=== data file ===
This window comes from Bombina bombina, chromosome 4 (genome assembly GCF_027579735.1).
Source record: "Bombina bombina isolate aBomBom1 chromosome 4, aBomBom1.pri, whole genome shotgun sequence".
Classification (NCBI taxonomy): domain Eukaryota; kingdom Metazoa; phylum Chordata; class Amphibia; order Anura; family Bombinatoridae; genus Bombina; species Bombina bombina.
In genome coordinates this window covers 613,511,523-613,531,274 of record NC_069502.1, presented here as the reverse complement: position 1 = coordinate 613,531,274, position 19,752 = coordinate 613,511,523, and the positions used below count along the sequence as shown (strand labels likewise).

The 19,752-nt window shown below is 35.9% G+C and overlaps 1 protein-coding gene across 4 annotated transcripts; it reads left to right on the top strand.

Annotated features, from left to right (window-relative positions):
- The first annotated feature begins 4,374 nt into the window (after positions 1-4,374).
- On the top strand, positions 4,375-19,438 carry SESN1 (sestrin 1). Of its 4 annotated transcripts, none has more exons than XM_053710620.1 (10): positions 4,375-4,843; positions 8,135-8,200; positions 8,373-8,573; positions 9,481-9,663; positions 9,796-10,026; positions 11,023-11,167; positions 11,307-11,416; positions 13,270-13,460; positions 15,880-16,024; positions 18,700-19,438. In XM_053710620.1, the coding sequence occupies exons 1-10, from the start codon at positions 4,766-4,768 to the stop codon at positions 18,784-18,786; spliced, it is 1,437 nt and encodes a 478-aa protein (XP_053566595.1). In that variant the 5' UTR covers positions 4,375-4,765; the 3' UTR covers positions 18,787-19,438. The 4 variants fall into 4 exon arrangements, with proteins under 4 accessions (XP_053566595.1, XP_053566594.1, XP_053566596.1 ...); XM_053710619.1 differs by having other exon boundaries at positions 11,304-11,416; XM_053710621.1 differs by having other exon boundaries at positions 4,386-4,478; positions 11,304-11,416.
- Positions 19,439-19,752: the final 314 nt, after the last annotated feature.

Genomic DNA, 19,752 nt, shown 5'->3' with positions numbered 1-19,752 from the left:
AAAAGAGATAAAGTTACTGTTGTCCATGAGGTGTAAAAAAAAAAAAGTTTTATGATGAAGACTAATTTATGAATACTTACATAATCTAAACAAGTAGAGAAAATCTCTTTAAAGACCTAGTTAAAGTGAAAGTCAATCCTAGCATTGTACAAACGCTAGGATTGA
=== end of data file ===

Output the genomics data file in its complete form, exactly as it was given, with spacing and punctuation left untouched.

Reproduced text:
This window comes from Bombina bombina, chromosome 4 (genome assembly GCF_027579735.1).
Source record: "Bombina bombina isolate aBomBom1 chromosome 4, aBomBom1.pri, whole genome shotgun sequence".
Classification (NCBI taxonomy): domain Eukaryota; kingdom Metazoa; phylum Chordata; class Amphibia; order Anura; family Bombinatoridae; genus Bombina; species Bombina bombina.
In genome coordinates this window covers 613,511,523-613,531,274 of record NC_069502.1, presented here as the reverse complement: position 1 = coordinate 613,531,274, position 19,752 = coordinate 613,511,523, and the positions used below count along the sequence as shown (strand labels likewise).

The 19,752-nt window shown below is 35.9% G+C and overlaps 1 protein-coding gene across 4 annotated transcripts; it reads left to right on the top strand.

Annotated features, from left to right (window-relative positions):
- The first annotated feature begins 4,374 nt into the window (after positions 1-4,374).
- On the top strand, positions 4,375-19,438 carry SESN1 (sestrin 1). Of its 4 annotated transcripts, none has more exons than XM_053710620.1 (10): positions 4,375-4,843; positions 8,135-8,200; positions 8,373-8,573; positions 9,481-9,663; positions 9,796-10,026; positions 11,023-11,167; positions 11,307-11,416; positions 13,270-13,460; positions 15,880-16,024; positions 18,700-19,438. In XM_053710620.1, the coding sequence occupies exons 1-10, from the start codon at positions 4,766-4,768 to the stop codon at positions 18,784-18,786; spliced, it is 1,437 nt and encodes a 478-aa protein (XP_053566595.1). In that variant the 5' UTR covers positions 4,375-4,765; the 3' UTR covers positions 18,787-19,438. The 4 variants fall into 4 exon arrangements, with proteins under 4 accessions (XP_053566595.1, XP_053566594.1, XP_053566596.1 ...); XM_053710619.1 differs by having other exon boundaries at positions 11,304-11,416; XM_053710621.1 differs by having other exon boundaries at positions 4,386-4,478; positions 11,304-11,416.
- Positions 19,439-19,752: the final 314 nt, after the last annotated feature.

Genomic DNA, 19,752 nt, shown 5'->3' with positions numbered 1-19,752 from the left:
AAAAGAGATAAAGTTACTGTTGTCCATGAGGTGTAAAAAAAAAAAAGTTTTATGATGAAGACTAATTTATGAATACTTACATAATCTAAACAAGTAGAGAAAATCTCTTTAAAGACCTAGTTAAAGTGAAAGTCAATCCTAGCATTGTACAAACGCTAGGATTGA